A weakness of moving averages is that they lag the market, so they do not necessarily signal a change in trends. To address this issue, using a shorter period, such as 5 or 10 day moving average, would be more reflective of the recent price action than the 40 or 150-day moving averages.
Alternatively, moving averages may be used by combining two averages of distinct time- frames. Whether using 5 and 20-day MA, or 40 and 150-day MA, buy signals are usually detected when the shorter-term average crosses above the longer-term average, i.e. price will likely go up. Conversely, sell signals are suggested when the shorter average falls below the longer one, i.e. price will likely go down.
There are three kind of mathematically distinct moving averages: Simple MA; Linearly Weighted MA; and Exponentially Smoothed. The latter choice is the preferred one because it assigns greater weight for the most recent data, and considers data in the entire life of the instrument making of it a more accurate indicator.
MACD: Moving Average Convergence Divergence: MACD is a more detailed method of using moving averages to find trading signals from price charts. Developed by Gerald Appel, the MACD plots the difference between a 26-day exponential moving average and a 12-day exponential moving average. A 9- day moving average is generally used as a trigger line, meaning when the MACD crosses below this trigger it is a bearish signal and when it crosses above it, it’s a bullish signal, with the corresponding implications for the currency’s price in each particular situation.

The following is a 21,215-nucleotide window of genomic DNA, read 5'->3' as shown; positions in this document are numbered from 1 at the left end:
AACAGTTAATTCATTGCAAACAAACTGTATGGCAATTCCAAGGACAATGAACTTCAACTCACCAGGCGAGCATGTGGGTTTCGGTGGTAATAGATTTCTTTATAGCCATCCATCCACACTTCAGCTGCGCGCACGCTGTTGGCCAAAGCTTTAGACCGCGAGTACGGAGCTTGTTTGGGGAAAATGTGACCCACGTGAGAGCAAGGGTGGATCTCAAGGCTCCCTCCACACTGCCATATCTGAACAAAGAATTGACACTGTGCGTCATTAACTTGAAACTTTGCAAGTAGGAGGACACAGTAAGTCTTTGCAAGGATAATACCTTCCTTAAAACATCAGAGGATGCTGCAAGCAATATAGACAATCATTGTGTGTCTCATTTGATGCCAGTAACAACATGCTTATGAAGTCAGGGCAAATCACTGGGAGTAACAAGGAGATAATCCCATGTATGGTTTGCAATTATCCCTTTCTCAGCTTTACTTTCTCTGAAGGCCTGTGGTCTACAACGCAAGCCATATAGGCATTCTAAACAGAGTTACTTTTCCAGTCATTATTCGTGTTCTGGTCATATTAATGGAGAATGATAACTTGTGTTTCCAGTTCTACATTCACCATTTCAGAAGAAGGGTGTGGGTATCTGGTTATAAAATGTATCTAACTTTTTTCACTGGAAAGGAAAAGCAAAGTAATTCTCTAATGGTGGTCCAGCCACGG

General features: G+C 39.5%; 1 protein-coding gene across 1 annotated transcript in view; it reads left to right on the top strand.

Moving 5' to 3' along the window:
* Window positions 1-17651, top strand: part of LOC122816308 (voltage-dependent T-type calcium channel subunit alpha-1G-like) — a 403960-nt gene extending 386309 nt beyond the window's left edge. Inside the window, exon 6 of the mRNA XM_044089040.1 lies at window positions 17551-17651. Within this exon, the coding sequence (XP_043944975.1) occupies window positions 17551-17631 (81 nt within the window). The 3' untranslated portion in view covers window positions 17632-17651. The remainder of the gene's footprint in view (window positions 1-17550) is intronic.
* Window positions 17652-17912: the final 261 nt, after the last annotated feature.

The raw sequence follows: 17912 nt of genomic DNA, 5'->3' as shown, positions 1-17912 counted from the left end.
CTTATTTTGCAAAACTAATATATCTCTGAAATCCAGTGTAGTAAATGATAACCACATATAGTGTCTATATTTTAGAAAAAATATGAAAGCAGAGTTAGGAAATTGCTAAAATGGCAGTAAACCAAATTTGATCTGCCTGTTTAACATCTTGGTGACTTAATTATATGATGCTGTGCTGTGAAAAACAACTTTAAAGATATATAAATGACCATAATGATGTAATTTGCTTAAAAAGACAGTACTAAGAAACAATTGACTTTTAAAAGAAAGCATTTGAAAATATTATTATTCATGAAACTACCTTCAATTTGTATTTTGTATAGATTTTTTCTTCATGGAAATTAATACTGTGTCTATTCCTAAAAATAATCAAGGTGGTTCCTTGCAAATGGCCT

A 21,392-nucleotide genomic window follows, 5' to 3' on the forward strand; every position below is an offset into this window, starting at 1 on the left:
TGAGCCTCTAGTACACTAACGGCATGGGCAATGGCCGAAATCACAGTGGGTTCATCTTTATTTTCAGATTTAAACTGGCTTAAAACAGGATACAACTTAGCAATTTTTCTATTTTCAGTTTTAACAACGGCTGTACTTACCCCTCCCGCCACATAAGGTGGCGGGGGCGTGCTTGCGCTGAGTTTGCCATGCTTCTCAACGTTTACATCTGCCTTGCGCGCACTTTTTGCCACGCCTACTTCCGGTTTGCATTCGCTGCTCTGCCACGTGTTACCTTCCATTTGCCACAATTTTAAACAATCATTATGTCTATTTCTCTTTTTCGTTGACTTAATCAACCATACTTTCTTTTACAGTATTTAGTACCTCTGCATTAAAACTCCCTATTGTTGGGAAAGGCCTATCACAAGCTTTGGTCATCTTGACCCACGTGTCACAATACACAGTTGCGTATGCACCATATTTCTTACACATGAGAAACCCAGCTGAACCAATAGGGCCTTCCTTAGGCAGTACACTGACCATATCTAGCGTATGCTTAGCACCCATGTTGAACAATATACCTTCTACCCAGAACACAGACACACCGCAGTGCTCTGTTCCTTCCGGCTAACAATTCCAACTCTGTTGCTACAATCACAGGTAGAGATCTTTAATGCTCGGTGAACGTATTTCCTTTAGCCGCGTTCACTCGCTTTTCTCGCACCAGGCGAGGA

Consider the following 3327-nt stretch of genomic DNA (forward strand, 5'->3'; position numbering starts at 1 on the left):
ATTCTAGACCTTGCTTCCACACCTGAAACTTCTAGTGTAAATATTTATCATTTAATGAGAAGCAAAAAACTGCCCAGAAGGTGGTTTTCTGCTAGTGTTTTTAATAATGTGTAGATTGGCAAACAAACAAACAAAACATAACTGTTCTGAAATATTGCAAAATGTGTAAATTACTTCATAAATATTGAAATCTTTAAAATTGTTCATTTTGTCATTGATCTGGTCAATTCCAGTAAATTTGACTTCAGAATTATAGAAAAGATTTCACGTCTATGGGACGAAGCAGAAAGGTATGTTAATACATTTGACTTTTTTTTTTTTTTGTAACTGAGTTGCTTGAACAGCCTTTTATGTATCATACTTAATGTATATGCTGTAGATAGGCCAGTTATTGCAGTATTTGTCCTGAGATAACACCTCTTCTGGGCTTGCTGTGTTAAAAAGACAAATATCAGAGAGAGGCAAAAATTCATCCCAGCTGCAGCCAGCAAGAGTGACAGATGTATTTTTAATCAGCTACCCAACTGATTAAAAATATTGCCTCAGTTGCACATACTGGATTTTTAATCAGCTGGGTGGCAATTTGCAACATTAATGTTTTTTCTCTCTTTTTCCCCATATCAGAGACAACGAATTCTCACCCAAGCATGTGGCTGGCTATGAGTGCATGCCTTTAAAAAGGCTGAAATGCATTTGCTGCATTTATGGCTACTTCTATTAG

As with other studies, traders will look to MACD studies to provide early signals or divergences between market prices and a technical indicator. If the MACD turns positive and makes higher lows while prices are still tanking, this could be a strong buy signal. Conversely, if the MACD makes lower highs while prices are making new highs, this could be a strong bearish divergence and a sell signal.
About the author:
Adrian Pablo; Forex traderand freelance writer.